You are here » home advanced search search results Morelia viridis

Morelia viridis (SCHLEGEL, 1872)

IUCN Red List - Morelia viridis - Least Concern, LC

Can you confirm these amateur observations of Morelia viridis?

Add your own observation of
Morelia viridis »

Find more photos by Google images search: Google images

Higher TaxaPythonidae, Henophidia, Pythonoidea, Alethinophidia, Serpentes, Squamata (snakes)
Common NamesE: Green tree python, Southern green python
G: Grüner Baumpython 
SynonymPython viridis SCHLEGEL 1872: 54
Chondropython pulcher SAUVAGE 1878: 37
Chondropython viridis — BOULENGER 1893: 90
Chondropython viridis — DE ROOIJ 1917: 29
Chondropython viridis — STIMSON 1969
Chondropython viridis — MCDOWELL 1975: 67
Morelia viridis — KLUGE 1993
Morelia viridis — MCDIARMID, CAMPBELL & TOURÉ 1999: 175
Chondropython viridis — COGGER 2000: 603
Morelia viridis — KIVIT & WISEMAN 2000
Chondropython viridis shireenae HOSER 2003
Chondropython viridis adelynhoserae HOSER 2009
Morelia viridis — SCHLEIP & O’SHEA 2010: 45
Morelia viridis — REYNOLDS et al. 2014
Morelia viridis — WALLACH et al. 2014: 453
Chondropython viridis — COGGER 2014: 830 
DistributionIndonesia (Aru I, Irian Jaya), Papua New Guinea, Island of Gag, Australia (NE Cape York Peninsula of Queensland)

Type locality: Aru (as Aroe) Islands, Indonesia.


azureus: Type locality: “Kordo auf Mysore” [= Korido on Biak Island]

adelynhoserae: Type locality: Normanby Island, d’Entrecasteaux Archipelago, Milne Bay Province, Papua New Guinea.

shireenae: Type locality: Cape York, Queensland, Australia.  
TypesSyntypes: RMNH 4672 (2 specimens), collected H. Rosenberg, 1866, via Amsterdam Zoo. Listed as holotype by Stimson (1969), which is interpreted by Wallach et al (2014) as a lectotype designation, but as both syntypes are under this number, no lectotype can be identified by this listing.
Holotype: AM R129716 [adelynhoserae]
Holotype: NMV D51862 [shireenae]
Syntypes: ZMB 8832, MTD (= MTKD) 638, MTD (= MTKD) 639, all lost; neotype: UTA R-61633, designated by Barker et al. 2015 [azurea]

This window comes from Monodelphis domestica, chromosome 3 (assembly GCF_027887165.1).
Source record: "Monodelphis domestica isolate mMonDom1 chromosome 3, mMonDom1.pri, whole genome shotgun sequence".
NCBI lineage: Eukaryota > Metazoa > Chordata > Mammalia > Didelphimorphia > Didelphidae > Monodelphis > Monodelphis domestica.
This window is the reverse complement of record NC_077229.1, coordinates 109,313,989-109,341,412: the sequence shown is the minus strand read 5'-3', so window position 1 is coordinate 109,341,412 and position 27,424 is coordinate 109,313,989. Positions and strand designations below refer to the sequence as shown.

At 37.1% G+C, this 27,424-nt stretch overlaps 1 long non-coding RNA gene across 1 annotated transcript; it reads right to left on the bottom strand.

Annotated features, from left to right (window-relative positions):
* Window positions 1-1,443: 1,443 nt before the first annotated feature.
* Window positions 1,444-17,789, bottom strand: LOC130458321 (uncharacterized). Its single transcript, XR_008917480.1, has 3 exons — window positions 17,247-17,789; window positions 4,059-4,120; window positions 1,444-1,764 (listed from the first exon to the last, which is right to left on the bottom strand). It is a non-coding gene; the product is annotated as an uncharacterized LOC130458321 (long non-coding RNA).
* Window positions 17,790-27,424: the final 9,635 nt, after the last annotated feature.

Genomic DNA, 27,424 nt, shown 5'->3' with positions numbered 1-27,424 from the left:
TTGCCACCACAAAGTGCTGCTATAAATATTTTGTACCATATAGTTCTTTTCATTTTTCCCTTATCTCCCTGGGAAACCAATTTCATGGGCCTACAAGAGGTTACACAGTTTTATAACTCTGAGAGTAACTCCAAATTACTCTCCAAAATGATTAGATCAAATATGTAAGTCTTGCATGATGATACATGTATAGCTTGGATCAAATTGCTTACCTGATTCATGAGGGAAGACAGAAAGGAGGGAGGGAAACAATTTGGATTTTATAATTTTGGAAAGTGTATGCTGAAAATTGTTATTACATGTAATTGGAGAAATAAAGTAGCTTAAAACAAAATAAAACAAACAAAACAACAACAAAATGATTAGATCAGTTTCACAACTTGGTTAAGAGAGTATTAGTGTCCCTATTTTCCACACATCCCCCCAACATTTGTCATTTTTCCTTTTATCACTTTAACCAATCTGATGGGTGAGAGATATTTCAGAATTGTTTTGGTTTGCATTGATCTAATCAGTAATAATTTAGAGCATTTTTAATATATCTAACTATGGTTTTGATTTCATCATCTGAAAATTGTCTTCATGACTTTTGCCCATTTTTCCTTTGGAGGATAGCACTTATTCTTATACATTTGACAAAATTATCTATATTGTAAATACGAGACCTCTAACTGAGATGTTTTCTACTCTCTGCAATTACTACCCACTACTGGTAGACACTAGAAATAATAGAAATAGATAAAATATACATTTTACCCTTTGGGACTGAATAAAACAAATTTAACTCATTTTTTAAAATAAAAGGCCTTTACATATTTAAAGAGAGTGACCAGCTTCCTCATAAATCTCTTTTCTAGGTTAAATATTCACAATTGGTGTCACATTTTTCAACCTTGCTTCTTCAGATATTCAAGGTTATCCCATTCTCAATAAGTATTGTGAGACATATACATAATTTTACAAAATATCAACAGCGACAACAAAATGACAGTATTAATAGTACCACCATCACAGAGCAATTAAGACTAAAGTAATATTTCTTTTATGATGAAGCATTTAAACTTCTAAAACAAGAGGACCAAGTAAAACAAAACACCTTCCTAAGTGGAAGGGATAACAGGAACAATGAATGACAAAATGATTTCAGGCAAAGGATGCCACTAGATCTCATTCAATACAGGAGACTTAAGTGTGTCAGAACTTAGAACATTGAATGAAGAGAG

DiagnosisDiagnosis: Morelia viridis is easily distinguished from all subspecies of M. azurea by the following characters: presence of a single juvenile morph (yellow vs. yellow or red in M. azurea); presence of a tightly knitted row of white vertebral scales along the vertebral ridge, or white ‘rosettes’ along the vertebral ridge in the Aru Islands population; and a dark shade of green coloration along the vertebral ridge, as opposed to uniform green in M. azurea (Table 1, Supplementary Material II). Most populations of M. viridis also possess short, stubby tails and con- siderably lower subcaudal scale counts vs. long, tapering tails and high subcaudal scale counts in M. azurea (Table 1, Supplementary Material II). The exceptions are populations from Milne Bay and the north coast of Oro and Morobe Provinces to near Lae, Papua New Guinea, which typically have long, tapering tails similar to M. azurea. Morelia viridis further differs from M. a. azurea and M. a. utaraensis in that juveniles possess a single iris band running horizontally through the eye (as opposed to a triple iris band; Table 1; Supplementary Material II). It further differs from M. a. utaraensis in that juveniles have a darkened tail tip and a broken pattern following the vertebral ridge vs. a light- colored tail and continuous pattern. Morelia viridis further differs from M. a. azurea by undergoing a relatively rapid color change to become uniform green in adulthood vs. delayed colour change with variable coloration). [from Natusch et al. 2019]